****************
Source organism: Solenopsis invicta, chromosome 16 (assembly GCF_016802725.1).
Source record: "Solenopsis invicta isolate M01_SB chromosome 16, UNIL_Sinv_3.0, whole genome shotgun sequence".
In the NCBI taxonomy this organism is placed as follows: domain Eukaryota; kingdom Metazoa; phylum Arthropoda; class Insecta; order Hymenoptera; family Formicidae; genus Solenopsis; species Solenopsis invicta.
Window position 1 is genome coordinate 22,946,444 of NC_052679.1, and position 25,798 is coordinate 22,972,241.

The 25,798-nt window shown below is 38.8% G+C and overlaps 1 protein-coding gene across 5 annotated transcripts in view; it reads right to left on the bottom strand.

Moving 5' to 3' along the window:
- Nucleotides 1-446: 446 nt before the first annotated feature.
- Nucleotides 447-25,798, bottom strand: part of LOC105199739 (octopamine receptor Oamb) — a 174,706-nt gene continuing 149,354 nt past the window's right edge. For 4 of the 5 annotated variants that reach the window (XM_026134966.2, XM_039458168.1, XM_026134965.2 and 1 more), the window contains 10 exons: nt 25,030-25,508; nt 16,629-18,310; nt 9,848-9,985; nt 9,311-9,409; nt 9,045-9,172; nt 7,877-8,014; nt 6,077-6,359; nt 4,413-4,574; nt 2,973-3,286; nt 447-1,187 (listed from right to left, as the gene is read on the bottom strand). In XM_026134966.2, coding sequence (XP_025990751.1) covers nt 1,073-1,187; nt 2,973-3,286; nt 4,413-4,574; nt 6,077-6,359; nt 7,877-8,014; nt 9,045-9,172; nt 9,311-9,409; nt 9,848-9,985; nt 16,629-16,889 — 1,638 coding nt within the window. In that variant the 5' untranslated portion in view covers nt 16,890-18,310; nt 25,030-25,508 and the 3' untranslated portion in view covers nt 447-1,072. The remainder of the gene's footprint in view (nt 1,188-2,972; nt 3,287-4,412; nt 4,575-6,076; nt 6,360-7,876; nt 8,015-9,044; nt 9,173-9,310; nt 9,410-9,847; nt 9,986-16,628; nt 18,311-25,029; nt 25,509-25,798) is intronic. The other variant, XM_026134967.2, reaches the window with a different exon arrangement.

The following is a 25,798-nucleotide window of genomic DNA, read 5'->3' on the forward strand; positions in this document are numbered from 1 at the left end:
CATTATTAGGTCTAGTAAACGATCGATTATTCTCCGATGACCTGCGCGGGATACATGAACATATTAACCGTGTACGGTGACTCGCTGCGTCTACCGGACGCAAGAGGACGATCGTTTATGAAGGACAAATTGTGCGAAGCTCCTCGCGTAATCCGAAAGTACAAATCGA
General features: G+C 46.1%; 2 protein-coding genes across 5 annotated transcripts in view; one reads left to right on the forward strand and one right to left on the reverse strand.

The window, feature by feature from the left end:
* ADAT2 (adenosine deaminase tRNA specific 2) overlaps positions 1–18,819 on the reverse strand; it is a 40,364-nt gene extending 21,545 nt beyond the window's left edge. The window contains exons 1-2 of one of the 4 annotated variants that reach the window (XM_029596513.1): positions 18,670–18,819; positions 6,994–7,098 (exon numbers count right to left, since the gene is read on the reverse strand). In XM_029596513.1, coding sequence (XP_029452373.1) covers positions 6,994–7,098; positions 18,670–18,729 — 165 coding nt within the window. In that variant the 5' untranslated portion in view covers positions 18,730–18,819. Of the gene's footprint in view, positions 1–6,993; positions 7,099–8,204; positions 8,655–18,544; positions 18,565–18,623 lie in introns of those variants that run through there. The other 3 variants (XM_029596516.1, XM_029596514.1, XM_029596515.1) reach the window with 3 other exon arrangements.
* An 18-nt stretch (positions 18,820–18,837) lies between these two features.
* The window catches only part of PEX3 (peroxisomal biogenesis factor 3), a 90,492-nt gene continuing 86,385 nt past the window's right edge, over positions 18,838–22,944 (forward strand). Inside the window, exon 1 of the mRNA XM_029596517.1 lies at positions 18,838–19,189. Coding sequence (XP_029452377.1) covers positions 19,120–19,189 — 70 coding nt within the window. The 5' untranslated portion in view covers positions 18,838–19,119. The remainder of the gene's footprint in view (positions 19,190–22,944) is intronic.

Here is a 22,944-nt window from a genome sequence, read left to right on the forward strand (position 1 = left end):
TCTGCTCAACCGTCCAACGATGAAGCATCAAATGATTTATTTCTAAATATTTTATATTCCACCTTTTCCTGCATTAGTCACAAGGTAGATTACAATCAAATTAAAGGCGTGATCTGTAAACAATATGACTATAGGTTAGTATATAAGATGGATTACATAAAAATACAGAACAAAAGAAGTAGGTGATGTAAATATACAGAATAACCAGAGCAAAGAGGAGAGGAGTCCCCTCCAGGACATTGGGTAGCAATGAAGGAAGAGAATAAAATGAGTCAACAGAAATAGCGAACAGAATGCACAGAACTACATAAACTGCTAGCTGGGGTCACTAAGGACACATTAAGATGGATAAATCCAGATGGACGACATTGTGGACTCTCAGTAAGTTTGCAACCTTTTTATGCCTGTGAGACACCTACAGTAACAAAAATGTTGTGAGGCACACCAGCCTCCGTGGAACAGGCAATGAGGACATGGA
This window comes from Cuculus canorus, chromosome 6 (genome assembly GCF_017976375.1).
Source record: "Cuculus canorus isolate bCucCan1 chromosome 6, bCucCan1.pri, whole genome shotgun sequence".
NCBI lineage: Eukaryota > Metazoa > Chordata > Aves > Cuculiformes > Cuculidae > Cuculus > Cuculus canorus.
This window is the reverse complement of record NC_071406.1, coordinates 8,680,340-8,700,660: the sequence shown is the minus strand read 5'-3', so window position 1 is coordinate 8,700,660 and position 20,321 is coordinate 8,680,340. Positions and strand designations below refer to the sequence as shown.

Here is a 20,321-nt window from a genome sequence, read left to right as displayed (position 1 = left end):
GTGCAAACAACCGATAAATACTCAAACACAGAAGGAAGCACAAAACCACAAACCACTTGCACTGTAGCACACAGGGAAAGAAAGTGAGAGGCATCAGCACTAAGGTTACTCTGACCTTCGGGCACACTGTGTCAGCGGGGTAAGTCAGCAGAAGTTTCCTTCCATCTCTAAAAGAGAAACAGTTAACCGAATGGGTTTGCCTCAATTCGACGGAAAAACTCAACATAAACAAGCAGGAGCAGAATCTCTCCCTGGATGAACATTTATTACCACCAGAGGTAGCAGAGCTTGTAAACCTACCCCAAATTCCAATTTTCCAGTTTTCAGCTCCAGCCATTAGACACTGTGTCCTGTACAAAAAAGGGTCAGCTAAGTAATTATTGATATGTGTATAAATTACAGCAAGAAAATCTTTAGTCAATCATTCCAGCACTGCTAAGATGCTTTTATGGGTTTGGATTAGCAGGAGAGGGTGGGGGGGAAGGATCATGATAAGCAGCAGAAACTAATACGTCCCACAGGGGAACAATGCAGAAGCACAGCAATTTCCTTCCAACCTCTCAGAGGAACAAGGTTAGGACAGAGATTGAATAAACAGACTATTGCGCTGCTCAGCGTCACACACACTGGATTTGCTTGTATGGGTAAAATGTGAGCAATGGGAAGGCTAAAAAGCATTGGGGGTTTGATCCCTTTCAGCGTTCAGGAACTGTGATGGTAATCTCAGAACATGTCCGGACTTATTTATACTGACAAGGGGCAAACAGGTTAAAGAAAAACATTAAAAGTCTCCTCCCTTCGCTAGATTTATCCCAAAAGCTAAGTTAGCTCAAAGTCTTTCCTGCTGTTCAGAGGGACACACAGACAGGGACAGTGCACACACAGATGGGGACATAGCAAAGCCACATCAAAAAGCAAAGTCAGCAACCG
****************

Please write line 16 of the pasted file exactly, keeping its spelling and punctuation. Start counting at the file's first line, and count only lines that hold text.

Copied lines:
Here is a 22,944-nt window from a genome sequence, read left to right on the forward strand (position 1 = left end):